By Jonathan Fahey
June 19, 2009
Link to article at Forbes.com here
Cows are getting much greener, thanks to not-so-green methods. How do we know what’s best?
You’ve got to feel for the cows lately–the poor things must be mortified. The details of some of their most personal behaviors are being analyzed in public, and it isn’t pretty.
The products of bovine digestion, which happen to emerge from both ends of the animal, include lots of methane and methane-releasing material. Methane, also known as natural gas (for good reason), is a greenhouse gas 25 times more potent than carbon dioxide.
But if you gave carbon credits to dairy farmers and cows, there would be some celebrations out in the verdant pastures: a study published by researchers working at Cornell University suggests dairy cows have actually come a long, long way in reducing their overall carbon footprints in the last 50 years.
Yet before you give Bessie a green ribbon and ask her to do even better next time, you might want to take a close look at just what it takes to make green cheese.
Much of the shrinkage in the carbon footprint of cows can be attributed to methods that, when you get your nose into it, don’t seem very green. At the top of the list: the industrialization of dairy farming, improved genetic techniques and growth hormones.
"If you ask people whether they want lower greenhouse gases, they say yes," says Jude Capper, a dairy science professor and co-author of the study, now at Washington State University. "But when you talk about genetically modified foods or hormones, they say they don’t want that. So we have a problem."
So, green cow or brown cow? Which do you want?
Unfortunately, this kind of dilemma is only becoming more and more common as the world tries to figure out how to feed and fuel more people with the least possible damage to land, air, humans and other organisms. The classic problems are uncomfortably familiar: Is it worse to fill up landfills with disposable diapers or to waste water and energy to wash cloth ones? A more recent and pressing question: If we make more fuel from crops to reduce oil consumption, might we end up worse off by using up too much land, pesticides, fertilizer and tractor fuel in the process?
Capper’s cow numbers, published in the June edition of the Journal of Animal Science, are staggering. In 1944, the U.S. dairy industry produced 117 billion pounds of milk from 25.6 million cows. In 2007, it produced 186 billion pounds of milk from 9.2 million cows.
Dairy produced in 2007 required just 21% of the cows, 23% of the food, 35% of the water and 10% of the land required to produce dairy in 1944. Cows apparently have better table manners these days, too: the volume of burped and passed gas–or if you prefer, methane and nitrous oxide emissions–was about half in 2007 what it was in 1944. Manure output was down 24%. That means the total carbon footprint for dairy production shrunk by about 41%.
Improving those scores will come with a cost. A study Capper published last year concluded that using the growth hormone recombinant bovine somatotropin (rBST) on a million cows would further reduce carbon emissions–so much so that it would be the equivalent of planting 300 million trees or taking 400,000 cars off the road. But consumers worry about drinking milk laced with rBST, even though studies have failed to show milk made with cows given the hormone is harmful–or even different–than conventional milk. The European Union, a leader in the effort to curb climate change, bans the hormone.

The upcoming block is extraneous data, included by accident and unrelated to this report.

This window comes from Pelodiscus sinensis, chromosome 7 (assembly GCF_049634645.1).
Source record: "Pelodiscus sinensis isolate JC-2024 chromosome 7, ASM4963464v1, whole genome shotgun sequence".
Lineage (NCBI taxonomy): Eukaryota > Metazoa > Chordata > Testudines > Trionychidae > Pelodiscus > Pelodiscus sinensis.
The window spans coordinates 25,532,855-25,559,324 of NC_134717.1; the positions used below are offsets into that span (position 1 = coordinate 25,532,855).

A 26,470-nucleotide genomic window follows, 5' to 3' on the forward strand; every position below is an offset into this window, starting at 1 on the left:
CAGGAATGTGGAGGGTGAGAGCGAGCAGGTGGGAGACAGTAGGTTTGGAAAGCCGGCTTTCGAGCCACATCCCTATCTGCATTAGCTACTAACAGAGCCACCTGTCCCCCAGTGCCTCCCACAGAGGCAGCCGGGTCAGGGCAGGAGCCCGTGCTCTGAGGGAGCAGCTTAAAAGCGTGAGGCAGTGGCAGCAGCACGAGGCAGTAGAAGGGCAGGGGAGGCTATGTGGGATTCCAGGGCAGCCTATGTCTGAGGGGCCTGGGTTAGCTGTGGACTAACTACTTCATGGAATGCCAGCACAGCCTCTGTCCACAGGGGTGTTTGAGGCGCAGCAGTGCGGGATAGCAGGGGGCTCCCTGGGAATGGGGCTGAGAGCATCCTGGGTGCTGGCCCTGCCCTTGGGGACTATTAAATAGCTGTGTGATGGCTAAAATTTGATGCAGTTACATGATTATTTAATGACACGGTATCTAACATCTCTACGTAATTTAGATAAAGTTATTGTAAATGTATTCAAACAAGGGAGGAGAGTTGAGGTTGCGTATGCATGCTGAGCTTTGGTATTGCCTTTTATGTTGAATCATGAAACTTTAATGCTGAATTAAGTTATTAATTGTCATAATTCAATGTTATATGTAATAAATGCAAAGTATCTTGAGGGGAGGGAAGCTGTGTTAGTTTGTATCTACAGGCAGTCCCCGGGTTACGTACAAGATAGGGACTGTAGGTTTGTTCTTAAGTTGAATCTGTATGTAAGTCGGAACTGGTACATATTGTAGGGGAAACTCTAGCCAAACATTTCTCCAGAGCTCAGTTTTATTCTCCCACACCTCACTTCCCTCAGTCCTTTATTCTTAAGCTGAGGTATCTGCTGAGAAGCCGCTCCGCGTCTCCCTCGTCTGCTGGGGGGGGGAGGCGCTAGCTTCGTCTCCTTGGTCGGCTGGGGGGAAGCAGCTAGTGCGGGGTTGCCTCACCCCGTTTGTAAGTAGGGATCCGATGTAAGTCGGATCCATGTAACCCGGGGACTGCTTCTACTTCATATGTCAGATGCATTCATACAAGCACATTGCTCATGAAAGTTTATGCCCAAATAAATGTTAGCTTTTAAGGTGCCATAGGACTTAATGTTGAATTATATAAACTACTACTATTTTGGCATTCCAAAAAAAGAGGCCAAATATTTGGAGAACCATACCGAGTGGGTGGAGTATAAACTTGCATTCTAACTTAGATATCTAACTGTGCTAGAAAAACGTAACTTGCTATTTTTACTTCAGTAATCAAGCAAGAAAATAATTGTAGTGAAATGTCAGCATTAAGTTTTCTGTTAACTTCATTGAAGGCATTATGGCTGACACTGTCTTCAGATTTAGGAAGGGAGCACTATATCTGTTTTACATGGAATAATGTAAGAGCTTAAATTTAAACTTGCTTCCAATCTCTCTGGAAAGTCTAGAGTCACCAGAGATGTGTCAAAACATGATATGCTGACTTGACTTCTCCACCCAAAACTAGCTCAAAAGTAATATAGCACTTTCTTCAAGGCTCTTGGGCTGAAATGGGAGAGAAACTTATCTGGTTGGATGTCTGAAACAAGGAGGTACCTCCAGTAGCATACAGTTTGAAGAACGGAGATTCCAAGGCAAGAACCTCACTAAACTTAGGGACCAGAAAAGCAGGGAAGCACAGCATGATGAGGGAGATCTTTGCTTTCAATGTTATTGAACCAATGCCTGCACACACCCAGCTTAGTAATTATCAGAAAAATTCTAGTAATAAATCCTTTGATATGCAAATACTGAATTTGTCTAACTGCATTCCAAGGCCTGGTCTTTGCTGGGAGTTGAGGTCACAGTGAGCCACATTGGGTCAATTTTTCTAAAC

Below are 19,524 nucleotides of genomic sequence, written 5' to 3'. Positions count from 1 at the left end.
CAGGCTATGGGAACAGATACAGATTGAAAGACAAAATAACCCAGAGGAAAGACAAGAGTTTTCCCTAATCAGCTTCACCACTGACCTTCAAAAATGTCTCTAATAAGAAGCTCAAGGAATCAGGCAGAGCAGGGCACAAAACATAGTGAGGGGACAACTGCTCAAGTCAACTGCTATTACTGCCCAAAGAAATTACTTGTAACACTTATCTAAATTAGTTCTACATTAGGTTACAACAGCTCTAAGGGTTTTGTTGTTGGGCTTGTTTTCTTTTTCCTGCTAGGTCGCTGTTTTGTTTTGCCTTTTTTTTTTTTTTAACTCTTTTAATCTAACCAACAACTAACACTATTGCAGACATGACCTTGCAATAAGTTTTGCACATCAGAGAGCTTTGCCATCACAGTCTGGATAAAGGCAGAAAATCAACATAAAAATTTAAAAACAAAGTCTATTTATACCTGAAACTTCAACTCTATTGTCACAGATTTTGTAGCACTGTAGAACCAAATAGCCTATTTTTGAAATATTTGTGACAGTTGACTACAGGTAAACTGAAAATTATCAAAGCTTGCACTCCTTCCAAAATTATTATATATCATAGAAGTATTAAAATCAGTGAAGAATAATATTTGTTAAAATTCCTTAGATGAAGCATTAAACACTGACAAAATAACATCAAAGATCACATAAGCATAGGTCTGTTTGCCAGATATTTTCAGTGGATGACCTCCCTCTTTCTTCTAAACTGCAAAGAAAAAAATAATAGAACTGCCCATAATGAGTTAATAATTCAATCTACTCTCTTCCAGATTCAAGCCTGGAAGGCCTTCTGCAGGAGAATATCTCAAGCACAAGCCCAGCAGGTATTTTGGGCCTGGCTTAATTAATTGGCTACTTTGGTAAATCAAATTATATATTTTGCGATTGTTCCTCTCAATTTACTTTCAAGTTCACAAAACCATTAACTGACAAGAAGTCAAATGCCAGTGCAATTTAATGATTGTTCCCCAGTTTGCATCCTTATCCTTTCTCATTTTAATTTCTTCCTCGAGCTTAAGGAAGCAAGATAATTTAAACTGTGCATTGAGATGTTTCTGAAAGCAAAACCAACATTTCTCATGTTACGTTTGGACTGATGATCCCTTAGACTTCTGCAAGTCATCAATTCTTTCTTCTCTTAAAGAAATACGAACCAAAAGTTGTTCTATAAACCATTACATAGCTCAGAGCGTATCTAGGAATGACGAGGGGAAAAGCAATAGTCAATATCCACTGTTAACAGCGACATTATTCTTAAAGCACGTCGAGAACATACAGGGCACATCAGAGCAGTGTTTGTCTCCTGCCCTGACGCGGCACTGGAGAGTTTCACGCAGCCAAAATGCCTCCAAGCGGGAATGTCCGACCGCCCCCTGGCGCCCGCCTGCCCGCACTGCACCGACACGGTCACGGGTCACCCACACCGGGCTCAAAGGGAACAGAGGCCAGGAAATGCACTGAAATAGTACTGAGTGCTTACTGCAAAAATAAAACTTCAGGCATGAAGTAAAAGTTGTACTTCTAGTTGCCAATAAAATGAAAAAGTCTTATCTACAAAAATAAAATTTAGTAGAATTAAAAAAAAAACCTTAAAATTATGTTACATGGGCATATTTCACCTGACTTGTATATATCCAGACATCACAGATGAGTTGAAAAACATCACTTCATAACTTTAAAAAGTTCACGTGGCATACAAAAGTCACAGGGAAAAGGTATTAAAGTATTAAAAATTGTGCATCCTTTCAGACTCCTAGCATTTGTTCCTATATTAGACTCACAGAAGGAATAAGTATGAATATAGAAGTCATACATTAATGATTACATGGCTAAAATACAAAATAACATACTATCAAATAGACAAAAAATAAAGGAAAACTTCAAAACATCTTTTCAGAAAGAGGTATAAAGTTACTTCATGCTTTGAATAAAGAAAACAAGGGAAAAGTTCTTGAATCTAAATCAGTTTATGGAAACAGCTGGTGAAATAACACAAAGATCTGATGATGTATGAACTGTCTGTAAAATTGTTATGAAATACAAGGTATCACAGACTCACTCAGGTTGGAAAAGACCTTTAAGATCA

Another way to reduce methane from cows is to feed them fish oil. Of course, fish oil is derived mostly from anchovies and other so-called "forage fish," which are now being threatened by overfishing to satisfy the aquaculture market (See: "Fishing Expedition.") Fish oil also reduces the fat content of milk, meaning you need more cows to produce the same amount of cheese–ergo, more methane.
So pick your poison: Is it healthier for the land and for people to eat food grown in new ways, with new chemicals, drugs and pesticides which could be dangerous to people or the environment? Or is it better to eat food that is grown on a lot more land, that uses up more water, that emits more carbon, in ways that could be dangerous to people or the environment?
Jonathan Weiner, a professor of law and environmental policy at Duke Law School and author of the book Risk v. Risk, Tradeoffs in Protecting Health and the Environment, proposes trying to reduce "overall risk." But to calculate overall risk, there must be some way of creating a common metric–of comparing apples to apples. Unfortunately, the possible health risks of hormones vs. the health risks from say, global warming, seem more like comparing apples to arthritis.
"Ideally, in some sort of ‘green eyeshade’ ideal, you’d be able to compare everything on one metric," he says. "But it’s hard to do that, because there are different kinds of outcomes that people don’t always find commensurate."
Benjamin Franklin, in a letter in 1772, offered a technique he dubbed "Prudential Algebra." (See "Advice From A Founding Father.") It amounts to taking plenty of time to think about all the possible trade-offs and weighing them before deciding what is most beneficial and least harmful.
Legislators need to do that too, says Weiner, and then write regulations broad enough to shoot for a desired outcome (such as reducing greenhouse gas) without advocating a specific method (say, using biofuels).
Capper agrees–which is why she isn’t exactly petitioning for more ways to cut cow gas. "We have to look at things not just per cow or per tractor, but from a whole-system basis," she says. "Not how much methane per cow, but how much methane per pound of cheese."
And that is the only recipe for real green cheese.